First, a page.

DAVID LILLIE has been working on the Dreamkeepers story since 2008. After three graphic novels, and a few extra projects along the way, he shows no signs of slowing down. With his partner Liz, they make the core of Vivid Creations‘ independent publishing. David took some time off from drawing 432 individuals in front of 112 minarets to include some concept art in our book, Myriad Song, and to share with us his thoughts on creativity and art.
|“I have this nagging belief that when passionate, dedicated creators are in charge of their work, the results are often better than what comes out of the Hollywood board rooms. So we’re having a blast making our own stuff, and seeing just how far we can take this roller-coaster of far too much color.”The source of the desire is simple — cartooning is potentially very powerful, and it’s nearly always treated by mainstream culture as a medium for patronizing idiots and children. Even the word ’cartoony’ is synonymous with unserious, simple-minded caricature. But cartoons are a powerful tool. They’re inherently evocative, appealing, easy to empathize with …. Used well, they focus on the details that matter. We see the sorrow, despair, joy, frustration, action, dynamism of a character….”[W]hat if we used it for something with more adventure, more life, something more vibrant and honest and interesting? Everything else has kind of flowed from that desire, to see cartooning used at its full potential.”||
|“A lot of people — a whole lot — want to do their own personal project for a living. It’s an enticing idea. But it’s very difficult to achieve. It requires a stupid amount of commitment. … I can’t tell other people how to make choices, but for me I sat down and thought about the worst case scenario. What if I spent my life trying to create what I love, and failed to ever make a living at it, winding up fifty, broke, and struggling to pay the bills with a job that I had intended as temporary thirty years before? What if I failed? Would I regret spending my time making my books?”Nope. I love this so much, I’m willing to see my life jump the shark over it.”If you have that kind of passion and commitment- then, really, you don’t have much choice over whether you’re going to be a creator or not. It’s in your blood, it’s just what you do every day. For those folks, don’t give up. Keep failing, keep learning, and eventually you’ll get somewhere.”|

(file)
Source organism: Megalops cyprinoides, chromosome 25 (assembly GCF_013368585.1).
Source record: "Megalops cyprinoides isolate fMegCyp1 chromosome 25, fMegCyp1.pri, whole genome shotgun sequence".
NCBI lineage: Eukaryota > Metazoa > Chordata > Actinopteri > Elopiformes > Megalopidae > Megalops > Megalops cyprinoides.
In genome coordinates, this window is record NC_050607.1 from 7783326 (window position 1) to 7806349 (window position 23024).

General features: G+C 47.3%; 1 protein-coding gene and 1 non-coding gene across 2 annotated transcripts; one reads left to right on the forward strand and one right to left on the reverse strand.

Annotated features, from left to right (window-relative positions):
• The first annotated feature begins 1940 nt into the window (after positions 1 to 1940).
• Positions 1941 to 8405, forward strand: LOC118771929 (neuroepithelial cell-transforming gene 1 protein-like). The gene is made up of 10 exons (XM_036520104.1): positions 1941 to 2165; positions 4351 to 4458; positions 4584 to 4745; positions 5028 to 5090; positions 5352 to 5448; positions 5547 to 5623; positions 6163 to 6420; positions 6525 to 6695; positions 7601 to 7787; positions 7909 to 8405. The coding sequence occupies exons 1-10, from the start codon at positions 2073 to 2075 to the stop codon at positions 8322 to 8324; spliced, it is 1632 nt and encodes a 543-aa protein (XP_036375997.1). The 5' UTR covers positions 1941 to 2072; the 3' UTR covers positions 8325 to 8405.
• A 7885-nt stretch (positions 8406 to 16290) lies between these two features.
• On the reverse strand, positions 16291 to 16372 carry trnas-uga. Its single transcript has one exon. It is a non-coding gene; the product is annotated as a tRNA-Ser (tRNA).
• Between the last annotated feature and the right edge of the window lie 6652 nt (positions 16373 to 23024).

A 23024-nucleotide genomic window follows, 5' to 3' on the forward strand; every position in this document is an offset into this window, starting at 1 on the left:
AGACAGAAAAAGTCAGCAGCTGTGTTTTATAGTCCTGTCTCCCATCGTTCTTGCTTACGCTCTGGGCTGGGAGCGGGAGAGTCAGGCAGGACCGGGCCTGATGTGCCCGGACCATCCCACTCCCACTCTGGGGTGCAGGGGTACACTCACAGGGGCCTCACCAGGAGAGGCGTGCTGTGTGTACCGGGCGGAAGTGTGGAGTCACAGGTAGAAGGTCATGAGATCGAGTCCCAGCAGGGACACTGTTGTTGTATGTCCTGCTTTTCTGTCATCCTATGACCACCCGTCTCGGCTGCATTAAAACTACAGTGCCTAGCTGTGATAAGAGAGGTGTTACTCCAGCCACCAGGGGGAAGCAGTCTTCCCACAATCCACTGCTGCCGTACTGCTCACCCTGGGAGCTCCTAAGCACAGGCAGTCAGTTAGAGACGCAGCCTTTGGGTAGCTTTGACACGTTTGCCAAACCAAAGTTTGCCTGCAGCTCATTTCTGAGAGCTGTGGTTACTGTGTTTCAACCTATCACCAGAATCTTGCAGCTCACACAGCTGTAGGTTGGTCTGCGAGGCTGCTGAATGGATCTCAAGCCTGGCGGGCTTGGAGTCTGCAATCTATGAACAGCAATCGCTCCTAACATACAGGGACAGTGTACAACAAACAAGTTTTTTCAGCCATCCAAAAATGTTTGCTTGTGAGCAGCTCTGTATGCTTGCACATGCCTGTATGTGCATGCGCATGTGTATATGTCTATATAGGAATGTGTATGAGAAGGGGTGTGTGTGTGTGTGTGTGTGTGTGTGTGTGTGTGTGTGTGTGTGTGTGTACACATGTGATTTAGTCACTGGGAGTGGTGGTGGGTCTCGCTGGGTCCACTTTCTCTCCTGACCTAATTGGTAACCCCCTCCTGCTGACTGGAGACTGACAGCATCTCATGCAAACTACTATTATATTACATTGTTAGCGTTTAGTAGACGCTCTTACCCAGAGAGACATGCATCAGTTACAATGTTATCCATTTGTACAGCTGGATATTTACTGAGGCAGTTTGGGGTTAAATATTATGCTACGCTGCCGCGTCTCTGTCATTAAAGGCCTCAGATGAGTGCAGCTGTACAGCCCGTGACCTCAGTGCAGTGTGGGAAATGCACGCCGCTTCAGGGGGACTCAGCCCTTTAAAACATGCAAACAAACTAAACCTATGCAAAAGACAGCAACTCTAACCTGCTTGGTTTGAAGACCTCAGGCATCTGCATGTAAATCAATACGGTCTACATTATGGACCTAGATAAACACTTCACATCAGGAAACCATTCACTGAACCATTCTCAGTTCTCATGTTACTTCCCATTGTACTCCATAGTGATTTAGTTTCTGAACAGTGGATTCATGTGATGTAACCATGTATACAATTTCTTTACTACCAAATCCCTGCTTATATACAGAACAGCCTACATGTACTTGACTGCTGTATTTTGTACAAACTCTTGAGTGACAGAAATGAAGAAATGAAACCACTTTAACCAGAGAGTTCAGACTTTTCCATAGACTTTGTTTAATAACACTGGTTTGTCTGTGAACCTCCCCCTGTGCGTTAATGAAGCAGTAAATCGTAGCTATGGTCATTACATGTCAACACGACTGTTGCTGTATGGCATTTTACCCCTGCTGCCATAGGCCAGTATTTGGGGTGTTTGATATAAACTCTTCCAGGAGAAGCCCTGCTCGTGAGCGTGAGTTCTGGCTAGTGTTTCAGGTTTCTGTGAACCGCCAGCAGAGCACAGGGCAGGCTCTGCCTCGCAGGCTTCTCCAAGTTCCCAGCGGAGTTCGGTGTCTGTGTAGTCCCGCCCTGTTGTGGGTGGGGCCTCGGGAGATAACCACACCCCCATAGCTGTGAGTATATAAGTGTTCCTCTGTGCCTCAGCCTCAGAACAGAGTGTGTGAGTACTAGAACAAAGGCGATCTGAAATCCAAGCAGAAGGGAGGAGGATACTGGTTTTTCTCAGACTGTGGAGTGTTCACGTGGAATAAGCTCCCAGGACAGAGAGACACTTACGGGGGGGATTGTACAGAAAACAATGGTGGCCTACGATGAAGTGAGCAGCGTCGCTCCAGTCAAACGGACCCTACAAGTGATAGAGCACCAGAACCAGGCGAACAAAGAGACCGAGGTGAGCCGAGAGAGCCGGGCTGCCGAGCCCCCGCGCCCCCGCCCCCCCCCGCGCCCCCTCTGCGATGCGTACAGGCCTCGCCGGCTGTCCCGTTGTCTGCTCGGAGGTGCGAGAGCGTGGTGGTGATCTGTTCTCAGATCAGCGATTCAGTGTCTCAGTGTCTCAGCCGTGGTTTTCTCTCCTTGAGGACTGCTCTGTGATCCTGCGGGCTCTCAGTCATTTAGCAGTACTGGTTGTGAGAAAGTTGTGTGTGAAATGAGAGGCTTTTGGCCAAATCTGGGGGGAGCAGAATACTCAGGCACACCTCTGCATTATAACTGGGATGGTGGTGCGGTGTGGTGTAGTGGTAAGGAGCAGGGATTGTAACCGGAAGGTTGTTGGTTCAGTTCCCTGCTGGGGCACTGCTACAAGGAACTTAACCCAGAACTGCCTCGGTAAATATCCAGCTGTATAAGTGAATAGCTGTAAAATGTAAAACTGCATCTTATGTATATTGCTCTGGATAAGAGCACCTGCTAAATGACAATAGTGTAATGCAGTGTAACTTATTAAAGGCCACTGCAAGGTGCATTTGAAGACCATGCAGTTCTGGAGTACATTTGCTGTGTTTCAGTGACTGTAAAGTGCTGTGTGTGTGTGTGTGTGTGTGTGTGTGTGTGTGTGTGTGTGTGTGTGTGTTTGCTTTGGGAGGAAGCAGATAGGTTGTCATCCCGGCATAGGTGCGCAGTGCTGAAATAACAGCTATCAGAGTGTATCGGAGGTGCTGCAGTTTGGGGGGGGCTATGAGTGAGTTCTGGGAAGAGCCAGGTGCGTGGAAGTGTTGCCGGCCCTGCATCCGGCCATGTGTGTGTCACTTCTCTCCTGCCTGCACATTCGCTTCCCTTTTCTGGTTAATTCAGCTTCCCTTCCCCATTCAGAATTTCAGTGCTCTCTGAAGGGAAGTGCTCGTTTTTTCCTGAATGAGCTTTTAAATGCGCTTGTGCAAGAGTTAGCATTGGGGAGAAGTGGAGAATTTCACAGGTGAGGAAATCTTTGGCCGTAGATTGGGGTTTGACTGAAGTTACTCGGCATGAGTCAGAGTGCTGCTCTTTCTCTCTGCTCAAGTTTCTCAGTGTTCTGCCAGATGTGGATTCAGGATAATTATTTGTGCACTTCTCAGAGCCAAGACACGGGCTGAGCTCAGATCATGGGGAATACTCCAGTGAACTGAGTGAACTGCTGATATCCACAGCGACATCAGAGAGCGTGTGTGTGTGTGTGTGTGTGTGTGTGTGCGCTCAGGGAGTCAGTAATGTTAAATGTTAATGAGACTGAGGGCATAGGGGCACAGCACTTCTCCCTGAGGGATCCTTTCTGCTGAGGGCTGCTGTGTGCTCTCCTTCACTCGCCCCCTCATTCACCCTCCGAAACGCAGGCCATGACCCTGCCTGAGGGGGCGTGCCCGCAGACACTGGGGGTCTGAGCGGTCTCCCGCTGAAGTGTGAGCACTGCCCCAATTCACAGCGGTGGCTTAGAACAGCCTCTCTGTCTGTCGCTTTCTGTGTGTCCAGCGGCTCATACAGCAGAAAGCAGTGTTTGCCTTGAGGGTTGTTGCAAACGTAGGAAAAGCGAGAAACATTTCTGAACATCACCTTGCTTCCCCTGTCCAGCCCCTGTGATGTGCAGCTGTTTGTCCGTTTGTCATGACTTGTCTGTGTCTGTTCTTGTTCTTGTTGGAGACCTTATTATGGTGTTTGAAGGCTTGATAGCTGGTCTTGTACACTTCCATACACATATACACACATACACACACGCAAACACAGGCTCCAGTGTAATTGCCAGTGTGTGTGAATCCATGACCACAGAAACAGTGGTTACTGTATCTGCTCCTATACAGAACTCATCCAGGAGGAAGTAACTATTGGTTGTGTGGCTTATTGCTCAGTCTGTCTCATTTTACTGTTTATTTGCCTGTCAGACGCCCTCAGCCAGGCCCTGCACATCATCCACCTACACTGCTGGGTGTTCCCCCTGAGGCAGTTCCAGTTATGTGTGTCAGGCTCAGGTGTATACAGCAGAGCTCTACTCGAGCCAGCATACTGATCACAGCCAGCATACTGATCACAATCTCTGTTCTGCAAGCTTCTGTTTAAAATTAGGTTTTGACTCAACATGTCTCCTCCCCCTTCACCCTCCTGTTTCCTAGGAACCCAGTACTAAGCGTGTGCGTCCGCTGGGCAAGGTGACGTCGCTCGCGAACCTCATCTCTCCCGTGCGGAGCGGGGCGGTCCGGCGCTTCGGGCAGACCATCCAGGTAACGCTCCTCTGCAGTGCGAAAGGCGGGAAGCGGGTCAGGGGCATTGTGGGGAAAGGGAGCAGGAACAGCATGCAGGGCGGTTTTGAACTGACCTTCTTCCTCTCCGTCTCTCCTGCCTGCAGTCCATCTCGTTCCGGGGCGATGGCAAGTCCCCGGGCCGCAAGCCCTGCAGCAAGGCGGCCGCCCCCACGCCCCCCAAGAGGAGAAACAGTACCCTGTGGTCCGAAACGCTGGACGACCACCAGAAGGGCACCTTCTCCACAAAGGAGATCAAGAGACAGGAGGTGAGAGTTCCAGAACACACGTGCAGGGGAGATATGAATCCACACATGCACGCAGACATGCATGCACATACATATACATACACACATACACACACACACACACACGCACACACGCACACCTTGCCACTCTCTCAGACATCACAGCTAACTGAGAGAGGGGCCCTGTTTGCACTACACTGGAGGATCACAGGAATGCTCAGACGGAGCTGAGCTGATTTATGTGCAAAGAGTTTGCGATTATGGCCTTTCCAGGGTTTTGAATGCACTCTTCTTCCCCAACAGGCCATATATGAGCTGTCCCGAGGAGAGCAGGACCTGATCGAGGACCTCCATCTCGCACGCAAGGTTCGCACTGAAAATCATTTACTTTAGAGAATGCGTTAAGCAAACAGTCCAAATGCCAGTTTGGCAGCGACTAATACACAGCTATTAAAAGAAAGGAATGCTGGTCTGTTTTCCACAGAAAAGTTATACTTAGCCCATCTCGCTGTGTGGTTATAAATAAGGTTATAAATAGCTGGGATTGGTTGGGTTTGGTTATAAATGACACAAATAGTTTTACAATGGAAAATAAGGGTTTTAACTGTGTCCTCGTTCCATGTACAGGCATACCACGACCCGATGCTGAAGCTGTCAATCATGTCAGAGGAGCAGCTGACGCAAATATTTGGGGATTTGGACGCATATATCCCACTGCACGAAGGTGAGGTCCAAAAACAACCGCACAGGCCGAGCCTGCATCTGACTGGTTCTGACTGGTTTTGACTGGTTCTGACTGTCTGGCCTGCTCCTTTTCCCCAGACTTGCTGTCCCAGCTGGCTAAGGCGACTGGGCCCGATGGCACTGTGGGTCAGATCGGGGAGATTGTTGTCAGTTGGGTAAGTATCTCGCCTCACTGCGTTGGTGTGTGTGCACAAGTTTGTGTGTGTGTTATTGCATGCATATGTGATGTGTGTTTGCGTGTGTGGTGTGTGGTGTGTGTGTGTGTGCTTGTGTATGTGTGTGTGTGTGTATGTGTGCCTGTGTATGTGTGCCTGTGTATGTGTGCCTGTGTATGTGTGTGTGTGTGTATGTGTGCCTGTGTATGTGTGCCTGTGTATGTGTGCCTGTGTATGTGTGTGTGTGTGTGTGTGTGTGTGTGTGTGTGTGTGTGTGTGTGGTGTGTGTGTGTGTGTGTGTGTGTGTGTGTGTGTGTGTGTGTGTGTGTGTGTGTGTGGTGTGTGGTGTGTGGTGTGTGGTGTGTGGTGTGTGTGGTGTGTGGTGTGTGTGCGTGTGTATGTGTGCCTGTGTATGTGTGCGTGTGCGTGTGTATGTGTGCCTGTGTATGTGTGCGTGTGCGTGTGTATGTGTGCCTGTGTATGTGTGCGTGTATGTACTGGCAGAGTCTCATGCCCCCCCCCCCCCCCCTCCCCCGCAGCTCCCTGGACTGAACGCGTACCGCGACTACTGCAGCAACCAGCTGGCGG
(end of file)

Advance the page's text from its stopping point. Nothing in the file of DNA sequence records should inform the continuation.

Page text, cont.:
|“The biggest frustration over the years has been how much time it takes to render what I had in my head — but, in retrospect, I think it was one of our greatest assets. I had time to get to know our characters better, let them grow and develop more, refine my understanding of the world, and develop my writing and artistic abilities. Dozens of story choices changed. We kept the same roots, the ones cemented into place within Volume 1 — but the tree they are growing into has juggled branches and twigs, pruned itself into different forms.”I’m thrilled with the story taking shape. It’s not that we’re creating something different from the original vision- but rather, conveying it more effectively than we initially could have conceived.”The magical thing is that progressive edits don’t feel at all like we’re making new stuff up. It feels exactly like making a discovery, uncovering something that was there all along — like the perfect Dreamkeepers story exists independently in the ether, it always has, and the more we develop and focus our efforts, the more clearly it shows itself.”|
Be sure to check out the official Dreamkeepers website, where you can see a gallery of the artwork and you can order your own copies of the graphic novels. You can read more about Dave, Liz, and their exploits on their personal blog at the Vivid Creations webpage.